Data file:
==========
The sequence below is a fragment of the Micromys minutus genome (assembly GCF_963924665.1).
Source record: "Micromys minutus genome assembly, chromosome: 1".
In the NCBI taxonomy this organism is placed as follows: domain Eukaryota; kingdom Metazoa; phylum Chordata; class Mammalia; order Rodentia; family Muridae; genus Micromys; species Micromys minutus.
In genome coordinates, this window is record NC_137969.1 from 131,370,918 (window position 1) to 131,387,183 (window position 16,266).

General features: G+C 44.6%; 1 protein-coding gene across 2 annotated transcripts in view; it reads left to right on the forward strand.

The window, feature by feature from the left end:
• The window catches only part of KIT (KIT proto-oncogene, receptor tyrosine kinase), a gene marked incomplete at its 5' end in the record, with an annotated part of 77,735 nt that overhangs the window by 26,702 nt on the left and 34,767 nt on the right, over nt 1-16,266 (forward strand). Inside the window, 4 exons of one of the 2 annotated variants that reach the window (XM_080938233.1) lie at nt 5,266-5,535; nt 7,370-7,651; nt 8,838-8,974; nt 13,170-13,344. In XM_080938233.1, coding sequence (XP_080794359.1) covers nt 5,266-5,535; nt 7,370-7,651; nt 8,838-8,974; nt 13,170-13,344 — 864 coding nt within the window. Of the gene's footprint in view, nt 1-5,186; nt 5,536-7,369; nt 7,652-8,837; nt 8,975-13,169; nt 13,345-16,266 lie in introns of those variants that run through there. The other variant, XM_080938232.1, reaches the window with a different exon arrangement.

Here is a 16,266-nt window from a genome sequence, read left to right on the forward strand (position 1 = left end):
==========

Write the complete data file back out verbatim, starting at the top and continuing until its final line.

The sequence below is a fragment of the Micromys minutus genome (assembly GCF_963924665.1).
Source record: "Micromys minutus genome assembly, chromosome: 1".
In the NCBI taxonomy this organism is placed as follows: domain Eukaryota; kingdom Metazoa; phylum Chordata; class Mammalia; order Rodentia; family Muridae; genus Micromys; species Micromys minutus.
In genome coordinates, this window is record NC_137969.1 from 131,370,918 (window position 1) to 131,387,183 (window position 16,266).

General features: G+C 44.6%; 1 protein-coding gene across 2 annotated transcripts in view; it reads left to right on the forward strand.

The window, feature by feature from the left end:
• The window catches only part of KIT (KIT proto-oncogene, receptor tyrosine kinase), a gene marked incomplete at its 5' end in the record, with an annotated part of 77,735 nt that overhangs the window by 26,702 nt on the left and 34,767 nt on the right, over nt 1-16,266 (forward strand). Inside the window, 4 exons of one of the 2 annotated variants that reach the window (XM_080938233.1) lie at nt 5,266-5,535; nt 7,370-7,651; nt 8,838-8,974; nt 13,170-13,344. In XM_080938233.1, coding sequence (XP_080794359.1) covers nt 5,266-5,535; nt 7,370-7,651; nt 8,838-8,974; nt 13,170-13,344 — 864 coding nt within the window. Of the gene's footprint in view, nt 1-5,186; nt 5,536-7,369; nt 7,652-8,837; nt 8,975-13,169; nt 13,345-16,266 lie in introns of those variants that run through there. The other variant, XM_080938232.1, reaches the window with a different exon arrangement.

Here is a 16,266-nt window from a genome sequence, read left to right on the forward strand (position 1 = left end):